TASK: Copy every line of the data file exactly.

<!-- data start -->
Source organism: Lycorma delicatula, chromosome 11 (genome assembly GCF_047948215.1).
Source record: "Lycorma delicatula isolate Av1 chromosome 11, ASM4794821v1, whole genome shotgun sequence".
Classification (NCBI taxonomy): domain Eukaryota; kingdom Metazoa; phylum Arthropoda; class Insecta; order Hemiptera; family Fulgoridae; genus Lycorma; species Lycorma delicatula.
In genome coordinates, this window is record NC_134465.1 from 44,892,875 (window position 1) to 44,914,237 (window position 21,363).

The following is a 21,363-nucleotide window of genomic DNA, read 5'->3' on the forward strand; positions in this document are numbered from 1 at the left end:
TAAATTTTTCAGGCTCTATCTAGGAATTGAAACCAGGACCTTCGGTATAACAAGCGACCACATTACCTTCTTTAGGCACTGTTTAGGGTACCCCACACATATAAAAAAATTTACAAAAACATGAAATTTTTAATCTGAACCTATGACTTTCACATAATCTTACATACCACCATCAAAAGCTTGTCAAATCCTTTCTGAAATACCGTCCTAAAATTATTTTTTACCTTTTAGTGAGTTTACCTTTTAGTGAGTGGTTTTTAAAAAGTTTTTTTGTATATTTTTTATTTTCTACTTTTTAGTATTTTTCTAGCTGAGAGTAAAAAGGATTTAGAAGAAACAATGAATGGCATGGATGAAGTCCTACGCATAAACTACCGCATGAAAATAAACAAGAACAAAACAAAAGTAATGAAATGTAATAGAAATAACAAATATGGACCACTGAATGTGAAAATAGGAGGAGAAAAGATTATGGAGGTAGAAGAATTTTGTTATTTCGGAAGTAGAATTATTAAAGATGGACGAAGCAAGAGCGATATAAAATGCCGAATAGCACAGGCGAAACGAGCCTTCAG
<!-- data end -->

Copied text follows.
Source organism: Lycorma delicatula, chromosome 11 (genome assembly GCF_047948215.1).
Source record: "Lycorma delicatula isolate Av1 chromosome 11, ASM4794821v1, whole genome shotgun sequence".
Classification (NCBI taxonomy): domain Eukaryota; kingdom Metazoa; phylum Arthropoda; class Insecta; order Hemiptera; family Fulgoridae; genus Lycorma; species Lycorma delicatula.
In genome coordinates, this window is record NC_134465.1 from 44,892,875 (window position 1) to 44,914,237 (window position 21,363).

The following is a 21,363-nucleotide window of genomic DNA, read 5'->3' on the forward strand; positions in this document are numbered from 1 at the left end:
TAAATTTTTCAGGCTCTATCTAGGAATTGAAACCAGGACCTTCGGTATAACAAGCGACCACATTACCTTCTTTAGGCACTGTTTAGGGTACCCCACACATATAAAAAAATTTACAAAAACATGAAATTTTTAATCTGAACCTATGACTTTCACATAATCTTACATACCACCATCAAAAGCTTGTCAAATCCTTTCTGAAATACCGTCCTAAAATTATTTTTTACCTTTTAGTGAGTTTACCTTTTAGTGAGTGGTTTTTAAAAAGTTTTTTTGTATATTTTTTATTTTCTACTTTTTAGTATTTTTCTAGCTGAGAGTAAAAAGGATTTAGAAGAAACAATGAATGGCATGGATGAAGTCCTACGCATAAACTACCGCATGAAAATAAACAAGAACAAAACAAAAGTAATGAAATGTAATAGAAATAACAAATATGGACCACTGAATGTGAAAATAGGAGGAGAAAAGATTATGGAGGTAGAAGAATTTTGTTATTTCGGAAGTAGAATTATTAAAGATGGACGAAGCAAGAGCGATATAAAATGCCGAATAGCACAGGCGAAACGAGCCTTCAG